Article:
Our first speaker, Professor Fiske, introduced us to the concept of gender biases conceived as ambivalent biases. First of all, she explained to us that not all prejudices have the same visibility – some individuals may act in a more hateful and aggressive way towards the prejudiced groups, while others show it unconsciously in their actions and thoughts. Therefore, subliminally and automatically, different categories of people are perceived in distinctive ways. With regards to gender, generally, women are seen as warmer, while men as more competent. The reason why this idea is still instilled in our mindsets even nowadays is because, when you do not think about the implications, both these traits are seen as positive, and so not worth being discussed any further. However, when you think more deeply about it, you see that women are liked whereas men are respected. This notion is so embedded in our society that they are difficult to recognize and even more difficult not to practise.
Moreover, as mentioned before, there is an ambivalence in these attitudes: there is a benevolent sexism, that has a positive approach toward women who comply with the stereotypical ideal femininity, and an hostile one, that has a negative and aggressive approach toward women who compete with men, especially in the workplace. In particular, Susan T. Fiske’s theory of ambivalent sexism states that men and women’s intimate interdependence, coupled with men’s average status advantage, requires incentives for women to cooperate (benevolent sexism) and punishment for women who resist (hostile sexism). Both men and women can endorse hostile sexism and benevolent sexism, as the people that are happy in it discourage women from empowering themselves, even though men on average score higher than women, especially on hostile sexism. Unfortunately, she states, sexism is a stubborn bias to get rid of, as not everyone is willing to rearrange their whole lives, being it very present both in the workplace and in households.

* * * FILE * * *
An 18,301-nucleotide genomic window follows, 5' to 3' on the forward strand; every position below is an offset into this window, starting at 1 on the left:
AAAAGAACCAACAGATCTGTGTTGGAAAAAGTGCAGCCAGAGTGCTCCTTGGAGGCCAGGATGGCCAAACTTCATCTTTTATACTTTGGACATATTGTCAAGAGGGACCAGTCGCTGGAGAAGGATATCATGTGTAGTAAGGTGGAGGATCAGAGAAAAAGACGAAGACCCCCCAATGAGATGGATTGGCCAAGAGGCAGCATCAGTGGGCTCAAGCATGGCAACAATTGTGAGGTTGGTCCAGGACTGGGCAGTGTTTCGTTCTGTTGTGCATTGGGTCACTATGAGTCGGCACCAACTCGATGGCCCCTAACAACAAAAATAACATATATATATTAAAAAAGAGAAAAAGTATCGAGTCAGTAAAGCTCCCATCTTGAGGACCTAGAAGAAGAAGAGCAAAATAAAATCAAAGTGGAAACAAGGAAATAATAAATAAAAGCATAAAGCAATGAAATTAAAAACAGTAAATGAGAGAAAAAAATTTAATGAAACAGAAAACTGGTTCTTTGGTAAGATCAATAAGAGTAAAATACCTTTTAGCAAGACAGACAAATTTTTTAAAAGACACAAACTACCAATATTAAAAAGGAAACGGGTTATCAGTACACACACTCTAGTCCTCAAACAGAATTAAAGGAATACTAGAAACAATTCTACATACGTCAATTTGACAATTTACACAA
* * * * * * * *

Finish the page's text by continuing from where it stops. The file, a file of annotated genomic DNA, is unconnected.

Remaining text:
Case study: gender bias in STEM
Maddalena Marini, our event’s second guest, presented us a case study she conducted with Harvard professors Mahzarin Banaji and Alvaro Pascual-Leone about implicit gender biases in the STEM faculty. The test used was called Implicit Association Test (IAT): it is an assessment in the field of social psychology intended to detect the strength of a person’s subconscious association between mental representations of objects (concepts) in memory.